Tag Archives: history

Then, Now and In Between

On September 11, 1956, the movie Rock Around the Clock opened in London. And after the showing at the Trocadero there was a bit of a kerfuffle with teens gone rowdy. This resulted in other theaters in England cancelling their showing of the movie.

To which I can only think “Huh?”

Fred F. Sears directed the film, which was shot in January 1956. This was near the end of Sears’ career, as he died of a heart attack, age 44, in November 1957. It is worth noting that 16 movies Sears directed were released between Rock Around the Clock and shortly after his demise, with the five subsequent to Rock being Earth vs. the Flying Saucers, The Werewolf, Miami Expose, Cha-Cha-Boom! and Don’t Knock the Rock. (In all, he directed 60 films—which is all the more remarkable when you know that he didn’t start until 1946.)

Which pretty much gives you a sense of (a) Sears’ oeuvre and (b) the types of movies that were being released back then. Things change.

The plot of Rock Around the Clock was essentially about the discovery and launch of rock and roll. The band that launched a thousand AM radio stations was, of course, Bill Haley & the Comets, the band that had release the single “Rock Around the Clock” in early 1954.

It was actually the second time the tune had been released, with the first being by Sonny Dae and His Knights, in 1953. Sonny Dae & His Radio Raskals were performers on the “WRVA Old Dominion Barn Dance,” which also featured Lester Flatt, Earl Scruggs and the Carter Family. Which pretty much gives you a sense of (a) how musical performances were taken much less seriously back then and (b) that musical performers, like the Carter Family, are the stuff of Ken Burns’ documentaries today.

When you read the date in the first sentence of this you probably thought back to last Saturday, September 11, 2021, the 20th anniversary of the day that irrevocably changed America.

On that day in 2001 Jake Brown posted this on Glorious Noise:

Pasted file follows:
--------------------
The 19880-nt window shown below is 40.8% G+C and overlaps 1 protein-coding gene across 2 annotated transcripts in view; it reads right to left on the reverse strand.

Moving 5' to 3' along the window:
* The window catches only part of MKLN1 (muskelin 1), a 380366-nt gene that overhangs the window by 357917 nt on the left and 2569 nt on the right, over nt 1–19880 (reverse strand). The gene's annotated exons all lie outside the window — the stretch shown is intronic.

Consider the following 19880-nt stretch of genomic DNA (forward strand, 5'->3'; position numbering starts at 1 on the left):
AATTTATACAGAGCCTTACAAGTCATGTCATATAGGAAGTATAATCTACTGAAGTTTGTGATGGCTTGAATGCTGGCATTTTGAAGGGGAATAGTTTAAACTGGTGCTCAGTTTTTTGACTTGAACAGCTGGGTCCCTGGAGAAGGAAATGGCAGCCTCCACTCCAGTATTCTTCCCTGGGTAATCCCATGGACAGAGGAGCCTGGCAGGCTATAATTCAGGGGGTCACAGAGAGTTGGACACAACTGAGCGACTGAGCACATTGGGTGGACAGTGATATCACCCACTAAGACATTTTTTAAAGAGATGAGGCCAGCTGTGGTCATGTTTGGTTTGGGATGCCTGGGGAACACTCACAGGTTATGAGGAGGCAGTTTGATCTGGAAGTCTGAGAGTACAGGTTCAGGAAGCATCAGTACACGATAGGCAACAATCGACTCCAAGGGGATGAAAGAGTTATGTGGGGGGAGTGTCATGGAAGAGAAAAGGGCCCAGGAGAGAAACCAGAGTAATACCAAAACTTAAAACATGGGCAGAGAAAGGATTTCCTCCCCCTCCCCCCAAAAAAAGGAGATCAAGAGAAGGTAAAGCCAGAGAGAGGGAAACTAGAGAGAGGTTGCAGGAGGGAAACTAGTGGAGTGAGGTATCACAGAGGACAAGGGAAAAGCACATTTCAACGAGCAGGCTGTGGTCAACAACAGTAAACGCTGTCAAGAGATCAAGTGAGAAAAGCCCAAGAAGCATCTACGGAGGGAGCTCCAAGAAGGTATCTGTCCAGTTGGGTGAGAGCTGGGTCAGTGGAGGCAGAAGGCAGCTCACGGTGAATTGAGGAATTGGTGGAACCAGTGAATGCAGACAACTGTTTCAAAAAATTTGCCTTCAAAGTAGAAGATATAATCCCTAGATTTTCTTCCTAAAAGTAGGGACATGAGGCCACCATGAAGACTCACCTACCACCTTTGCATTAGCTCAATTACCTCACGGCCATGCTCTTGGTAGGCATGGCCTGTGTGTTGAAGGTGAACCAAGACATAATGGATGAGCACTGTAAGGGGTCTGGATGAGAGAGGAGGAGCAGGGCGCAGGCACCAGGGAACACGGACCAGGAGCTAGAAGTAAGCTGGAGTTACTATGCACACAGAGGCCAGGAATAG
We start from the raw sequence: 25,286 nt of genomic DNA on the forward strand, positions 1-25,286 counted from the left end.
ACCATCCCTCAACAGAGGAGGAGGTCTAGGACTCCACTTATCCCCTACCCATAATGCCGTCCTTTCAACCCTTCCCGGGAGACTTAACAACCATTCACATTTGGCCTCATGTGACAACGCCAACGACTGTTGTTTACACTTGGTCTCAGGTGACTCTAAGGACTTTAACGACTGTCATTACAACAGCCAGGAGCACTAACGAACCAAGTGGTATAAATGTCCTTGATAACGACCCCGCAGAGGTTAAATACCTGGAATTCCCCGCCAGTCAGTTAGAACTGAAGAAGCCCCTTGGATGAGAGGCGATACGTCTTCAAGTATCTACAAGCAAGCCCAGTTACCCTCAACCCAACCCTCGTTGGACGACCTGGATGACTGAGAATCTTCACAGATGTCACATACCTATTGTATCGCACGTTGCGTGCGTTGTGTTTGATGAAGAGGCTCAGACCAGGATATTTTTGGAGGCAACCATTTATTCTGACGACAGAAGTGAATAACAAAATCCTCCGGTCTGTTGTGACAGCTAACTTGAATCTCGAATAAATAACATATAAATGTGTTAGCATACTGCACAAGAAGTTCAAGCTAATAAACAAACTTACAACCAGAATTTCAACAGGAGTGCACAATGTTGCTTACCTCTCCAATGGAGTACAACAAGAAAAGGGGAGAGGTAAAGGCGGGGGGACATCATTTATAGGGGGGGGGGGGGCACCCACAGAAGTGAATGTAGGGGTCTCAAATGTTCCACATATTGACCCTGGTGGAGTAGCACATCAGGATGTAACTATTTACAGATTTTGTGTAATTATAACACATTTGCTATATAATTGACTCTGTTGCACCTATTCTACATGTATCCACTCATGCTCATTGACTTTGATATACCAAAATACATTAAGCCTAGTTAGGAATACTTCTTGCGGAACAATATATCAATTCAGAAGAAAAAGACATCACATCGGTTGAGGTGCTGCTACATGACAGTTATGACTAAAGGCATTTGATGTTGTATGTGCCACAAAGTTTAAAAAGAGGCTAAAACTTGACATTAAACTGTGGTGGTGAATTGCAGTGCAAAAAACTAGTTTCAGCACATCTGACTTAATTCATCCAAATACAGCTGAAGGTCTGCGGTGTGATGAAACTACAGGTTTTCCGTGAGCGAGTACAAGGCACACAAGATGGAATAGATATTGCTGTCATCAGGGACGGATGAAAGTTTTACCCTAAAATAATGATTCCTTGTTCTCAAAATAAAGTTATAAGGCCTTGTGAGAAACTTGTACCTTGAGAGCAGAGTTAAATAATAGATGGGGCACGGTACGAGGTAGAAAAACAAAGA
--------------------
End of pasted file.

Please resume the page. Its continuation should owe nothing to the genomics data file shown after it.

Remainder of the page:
Please stop flying into buildings

God help us. I get into work today to find a group of people staring at the television. Just as I realize that the smoking building is the World Trade Center, I see a plane fly right into the second tower and explode. Live on tv.

All the major news websites are totally down right now. Either overwhelmed or just plain off. This is fucked up.

It was fucked up.

Continue reading Then, Now and In Between

Massive Historical Musical Stash Hidden in Michigan

As someone who loves old stuff, especially old musical instruments, this is hard to read:

A massive cache of musical treasures that’s grown to include a fragile harp-piano, the pioneering Moog synthesizer and the theremin used for “The Green Hornet” radio show has been shuffled over the years from a theater to an unheated barn and now languish, rarely seen or heard, in a Michigan storage vault.

That’s the lede to a story detailing the fate of the Stearns Collection of Musical Instruments. Donated to the University of Michigan in the 1890s, $25 million collection has gone from “baking to death” in the lobby of Hill Auditorium to an unheated barn to a storage unit off-campus where it sits, unseen and unheard.

Donated to U of M by Detroit businessman Frederick Stearns with explicit instructions that they be “be immediately housed and installed,” the collection is yet another victim of shrinking budgets and changing priorities on American college campuses. The collection seems to have grown over the years as it reportedly includes an early Moog Synthesizer and a Theremin.

Given how this country values history, I don’t have high hopes that this collection will eventually see the light but maybe we could pool our vast GLONO funds to mount a stealth operation to set some of that stuff free!